2017 – National High School 4th Place
Kaitlyn Chua, New York.
As a sixteen year old high school student, I have been taught a mixture of history, from the birth of Western philosophy in ancient times to the American Revolution in 1765. Despite being thousands of years apart, one commonality strings history together: the strength of words. Words have stood the test of time and, as history proves, continuously prevails over outright brutality.While the sword may pierce our flesh and ignite fear, words have the aptitude to penetrate our minds and influence our thoughts, clearly making the pen a much mightier weapon.
The power of words has greatly influenced society since ancient times. Socrates utilized his most forceful tool to spread his ideas to the Athenian people. And, by wielding his words, Socrates’ beliefs rapidly infiltrated the minds of Athenians which resulted in people challenging and defying the seemingly indisputable rules of the government. Inevitably, these new thoughts instigated angst among the Athenian authority; they feared that the commoners would escape the cave and discover the ultimate truth. In attempt to suppress the truth, the government unleashed the power of the sword to execute Socrates; however, the power of the sword was inferior to the power of Socrates's words. Despite his death, Socrates’ ideology lived on with his students and his students’ students, allowing his ideas to pervade exponentially. Although Socrates's execution daunted some people, ultimately, Socrates’ strongest adherents continued and spread his ideas.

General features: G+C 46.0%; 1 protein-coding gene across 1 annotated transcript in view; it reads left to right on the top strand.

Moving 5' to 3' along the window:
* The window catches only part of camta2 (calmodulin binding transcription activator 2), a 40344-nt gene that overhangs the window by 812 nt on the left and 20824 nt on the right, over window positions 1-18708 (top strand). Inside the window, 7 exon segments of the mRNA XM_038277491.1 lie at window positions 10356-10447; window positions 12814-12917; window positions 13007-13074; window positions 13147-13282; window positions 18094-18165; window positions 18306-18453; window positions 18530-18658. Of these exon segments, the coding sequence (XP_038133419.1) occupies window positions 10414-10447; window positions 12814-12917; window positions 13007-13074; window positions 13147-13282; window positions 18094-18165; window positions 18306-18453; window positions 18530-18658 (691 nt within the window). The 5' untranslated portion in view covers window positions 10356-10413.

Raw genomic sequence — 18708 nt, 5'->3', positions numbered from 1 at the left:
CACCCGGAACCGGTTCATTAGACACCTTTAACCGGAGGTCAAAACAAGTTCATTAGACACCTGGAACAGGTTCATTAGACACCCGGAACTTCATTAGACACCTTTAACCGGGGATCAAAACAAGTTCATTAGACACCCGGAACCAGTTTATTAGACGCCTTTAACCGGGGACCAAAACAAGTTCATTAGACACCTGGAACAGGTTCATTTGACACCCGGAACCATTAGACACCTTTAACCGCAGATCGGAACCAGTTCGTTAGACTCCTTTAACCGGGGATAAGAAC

The same theme still applies nearly two thousand years later. DUring the AMerican Revolution, the British suppressed the colonists. At first, the colonists did not question the Britain’s strength; however, the power of the pen allowed the colonists to gain courage. For instance, Thomas Paine’s Common Sense began to change the minds of many Americans and as a result, more colonists gained the courage to fight for independence. While violence did occur during the war, ultimately words were the pervasive force in the American victory. Words had the capability to unite a seemingly powerless people.
In today’s society, it is hard to believe that words have the ultimate power especially with violence ravaging so many parts of the world. There are terrorist attacks, there are hate crimes, there are murders. Sadly, the ubiquitous image of violence shown to us sadly no longer shocks us. However, as seen over and over again in history, words always defeat the sword in the end. At the moment, it may seem as if the sword is stronger; but, history will repeat itself like it always has, and the pen will prevail.
Physical brutality will only ignite fear. Words can be used for infinite purposes whether it be for uniting people or to inspire new ideas. ”
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